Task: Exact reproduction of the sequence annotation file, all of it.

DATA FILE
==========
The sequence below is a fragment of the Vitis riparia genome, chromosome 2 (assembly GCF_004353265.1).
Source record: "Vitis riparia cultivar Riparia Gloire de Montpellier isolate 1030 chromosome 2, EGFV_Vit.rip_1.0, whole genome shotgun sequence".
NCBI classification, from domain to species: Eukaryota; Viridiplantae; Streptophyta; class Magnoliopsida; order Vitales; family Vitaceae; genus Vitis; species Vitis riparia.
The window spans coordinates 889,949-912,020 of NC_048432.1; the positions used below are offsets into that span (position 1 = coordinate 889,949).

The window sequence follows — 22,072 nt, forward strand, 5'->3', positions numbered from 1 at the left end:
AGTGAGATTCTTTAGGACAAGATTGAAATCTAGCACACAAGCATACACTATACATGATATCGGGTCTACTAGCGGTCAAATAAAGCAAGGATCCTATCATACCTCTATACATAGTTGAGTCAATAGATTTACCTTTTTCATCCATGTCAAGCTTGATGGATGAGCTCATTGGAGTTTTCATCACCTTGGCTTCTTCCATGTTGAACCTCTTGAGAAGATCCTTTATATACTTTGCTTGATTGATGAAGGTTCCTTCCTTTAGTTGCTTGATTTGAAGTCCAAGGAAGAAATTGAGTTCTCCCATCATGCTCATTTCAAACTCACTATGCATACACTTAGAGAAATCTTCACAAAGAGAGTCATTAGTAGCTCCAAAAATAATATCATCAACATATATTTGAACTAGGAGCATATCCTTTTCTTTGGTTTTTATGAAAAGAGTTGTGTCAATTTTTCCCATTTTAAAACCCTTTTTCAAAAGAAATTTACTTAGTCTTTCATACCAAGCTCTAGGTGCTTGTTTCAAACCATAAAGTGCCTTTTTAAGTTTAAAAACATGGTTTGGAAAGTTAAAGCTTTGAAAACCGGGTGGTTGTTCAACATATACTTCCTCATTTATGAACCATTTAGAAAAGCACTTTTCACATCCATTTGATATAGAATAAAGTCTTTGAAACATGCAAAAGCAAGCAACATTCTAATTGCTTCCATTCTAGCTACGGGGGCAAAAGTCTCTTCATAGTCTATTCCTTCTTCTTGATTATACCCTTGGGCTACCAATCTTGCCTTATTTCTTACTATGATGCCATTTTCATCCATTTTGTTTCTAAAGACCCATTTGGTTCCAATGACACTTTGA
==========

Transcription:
The sequence below is a fragment of the Vitis riparia genome, chromosome 2 (assembly GCF_004353265.1).
Source record: "Vitis riparia cultivar Riparia Gloire de Montpellier isolate 1030 chromosome 2, EGFV_Vit.rip_1.0, whole genome shotgun sequence".
NCBI classification, from domain to species: Eukaryota; Viridiplantae; Streptophyta; class Magnoliopsida; order Vitales; family Vitaceae; genus Vitis; species Vitis riparia.
The window spans coordinates 889,949-912,020 of NC_048432.1; the positions used below are offsets into that span (position 1 = coordinate 889,949).

The window sequence follows — 22,072 nt, forward strand, 5'->3', positions numbered from 1 at the left end:
AGTGAGATTCTTTAGGACAAGATTGAAATCTAGCACACAAGCATACACTATACATGATATCGGGTCTACTAGCGGTCAAATAAAGCAAGGATCCTATCATACCTCTATACATAGTTGAGTCAATAGATTTACCTTTTTCATCCATGTCAAGCTTGATGGATGAGCTCATTGGAGTTTTCATCACCTTGGCTTCTTCCATGTTGAACCTCTTGAGAAGATCCTTTATATACTTTGCTTGATTGATGAAGGTTCCTTCCTTTAGTTGCTTGATTTGAAGTCCAAGGAAGAAATTGAGTTCTCCCATCATGCTCATTTCAAACTCACTATGCATACACTTAGAGAAATCTTCACAAAGAGAGTCATTAGTAGCTCCAAAAATAATATCATCAACATATATTTGAACTAGGAGCATATCCTTTTCTTTGGTTTTTATGAAAAGAGTTGTGTCAATTTTTCCCATTTTAAAACCCTTTTTCAAAAGAAATTTACTTAGTCTTTCATACCAAGCTCTAGGTGCTTGTTTCAAACCATAAAGTGCCTTTTTAAGTTTAAAAACATGGTTTGGAAAGTTAAAGCTTTGAAAACCGGGTGGTTGTTCAACATATACTTCCTCATTTATGAACCATTTAGAAAAGCACTTTTCACATCCATTTGATATAGAATAAAGTCTTTGAAACATGCAAAAGCAAGCAACATTCTAATTGCTTCCATTCTAGCTACGGGGGCAAAAGTCTCTTCATAGTCTATTCCTTCTTCTTGATTATACCCTTGGGCTACCAATCTTGCCTTATTTCTTACTATGATGCCATTTTCATCCATTTTGTTTCTAAAGACCCATTTGGTTCCAATGACACTTTGA